The Christmas season is in full swing. I have done some of my online Christmas shopping , while at work tonight....spending money while I am making money.....I think I am about even for the shift so far. We have had a couple of events already, with plenty more to come. This picture is from Les' work party at Echo Memoirs, where the kids met Santa and I feasted on Nanaimo bars. Last night the kids ran into Santa again, this time on "Winter Pond", an ice rink decorated to look like a quaint pond that could be found in a natural state pretty much anywhere else in Canada. However, here in Lotus land the atmosphere is faked..... but the cookies and hot chocolate were real. So was Finny's terror at having 50 other people on the least a half dozen of whom were young, out of control boys hyped up on sugar and bravado. She longed for quiet, well lit ice that she has grown accustomed to skating on.

This weekend we have 2 Christmas cookie baking parties and my work party. Next week we have a couple of more events. Also, Molly has a school party where more gifts are exchanged and more treats consumed. It can be fun and great excuse to see people but it can also be a bit too much of a good thing. As I picked Molly up from school today she said "what are we doing today Daddy?". When I told her we were just going home she gave me a puzzled look. "Yeah, but what fun thing are we going to do? Aren't we going to a party or to someone's house or something fun?"

Sunday, December 9, 2007

Milestones (not the restaurant)

Lucas, my wee babe in arms, my last little sprog, my tiny boy, IS ONE.

That means that I almost don't really have any babies left. He stands on his own, he dances, he claps and sings a bit...that doesn't sound like a baby, does it? I mean, anything under one is a true baby. Older than one...well, it's just family life.

Say goodbye to the great excuses that go along with babies, too. It is easy to say, I have a baby, therefore I am:
-carrying baby fat

Don't get me wrong, I will not be abandoning any of the above excuses. Especially the top two. Lukey is a mess-maker and his favourite thing to do is rub his face, which is always covered in whatever food he is pretending to eat, all over my shoulder. Instant disgustingness. And late...well, I was late before kids. I actually think I might be better than I was, but there are times that the sheer volume of kids makes me drastically underestimate the amount of time it takes to get out the door. So, you may all continue to add 12 minutes to my ETA.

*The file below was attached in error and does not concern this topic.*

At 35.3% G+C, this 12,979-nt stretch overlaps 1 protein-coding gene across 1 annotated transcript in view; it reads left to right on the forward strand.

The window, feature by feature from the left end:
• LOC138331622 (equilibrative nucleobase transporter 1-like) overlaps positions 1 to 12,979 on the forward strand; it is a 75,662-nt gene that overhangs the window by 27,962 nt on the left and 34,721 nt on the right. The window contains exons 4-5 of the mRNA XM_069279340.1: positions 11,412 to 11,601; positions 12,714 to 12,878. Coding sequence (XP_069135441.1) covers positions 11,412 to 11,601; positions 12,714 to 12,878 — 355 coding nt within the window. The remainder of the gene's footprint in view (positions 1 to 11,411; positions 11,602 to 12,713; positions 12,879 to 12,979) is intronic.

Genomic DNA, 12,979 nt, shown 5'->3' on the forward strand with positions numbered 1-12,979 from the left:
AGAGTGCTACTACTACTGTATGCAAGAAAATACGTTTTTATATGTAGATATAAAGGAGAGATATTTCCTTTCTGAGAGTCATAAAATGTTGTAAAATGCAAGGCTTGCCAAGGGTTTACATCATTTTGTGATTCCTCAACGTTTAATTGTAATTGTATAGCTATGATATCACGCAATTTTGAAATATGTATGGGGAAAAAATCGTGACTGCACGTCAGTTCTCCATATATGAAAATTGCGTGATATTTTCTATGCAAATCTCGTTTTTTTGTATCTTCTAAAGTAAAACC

Lukey celebrated in style on his birthday, with a breakfast of pancakes and eggs benedict in the morning and dinner at Swiss Chalet in the evening. They even sang him a birthday song, which he adored.

Happy Birthday Lucas. You are a the guy we were waiting for...your sweet and loving nature and fun-seeking spirit are a joy to have around. And thanks for the great impetus to start blogging (and thanks to Darren for the birth gift of a domain name that has kept on giving!!!).

Saturday, December 8, 2007

E-17 is colder than I remember

There's been a lot of talk the last 10 years about how much easier and more efficient technology is making our lives. Although I no longer get photos developed and rarely buy stamps anymore, I have often found that the time needed to learn and adapt to the new technologies has pretty much cancelled out the so-called "efficiency gains". Over the past few years it has been great not having to drive down to a travel agent to see what the best deal was to fly to Toronto, but it took hours to figure out where to look on-line and how to actually book things. Then of course there was the fear that, in the absence of actual contact with a real human being, somehow, something would go wrong. Perhaps my ticket wouldn't be processed properly....or my credit card stolen..or.....

I am not saying none of these fears or possibilities still exist. However, I do think that in the last year, at least for me personally, the tipping point has shifted pretty dramatically in favour of on-line commerce. Certainly having a home in the US, where I don't have to worry about customs, is a big factor for me. Equally important though, is that I feel comfortable with shopping on-line, fairly safe from fraud, and know that I can complete a purchase, along with a decent amount of research about the service or product, in far less time and effort than it takes to head out to the store. Instead of letting a slick selling salesman provide me with all the product information (how the heck are we supposed to evaluate their claims about Superior quality, resolution, connectivity, bits per second, etc?), I can now get thousands of customer reviews from users just like me. More and more I am finding these reviews playing an important part in my shopping decisions.

My Dad and I had to make a quick trip to Toronto last week. We got great deals on our hotel, rental car and flight ( is working well for me right now) without having to talk to any people. Because I checked into the flight from home the night before and we only brought carry-on bags, we were able to arrive at the airport 40 minutes before our flight and still have plenty of time to spare. Our experience with the hotel and car went equally smoothly.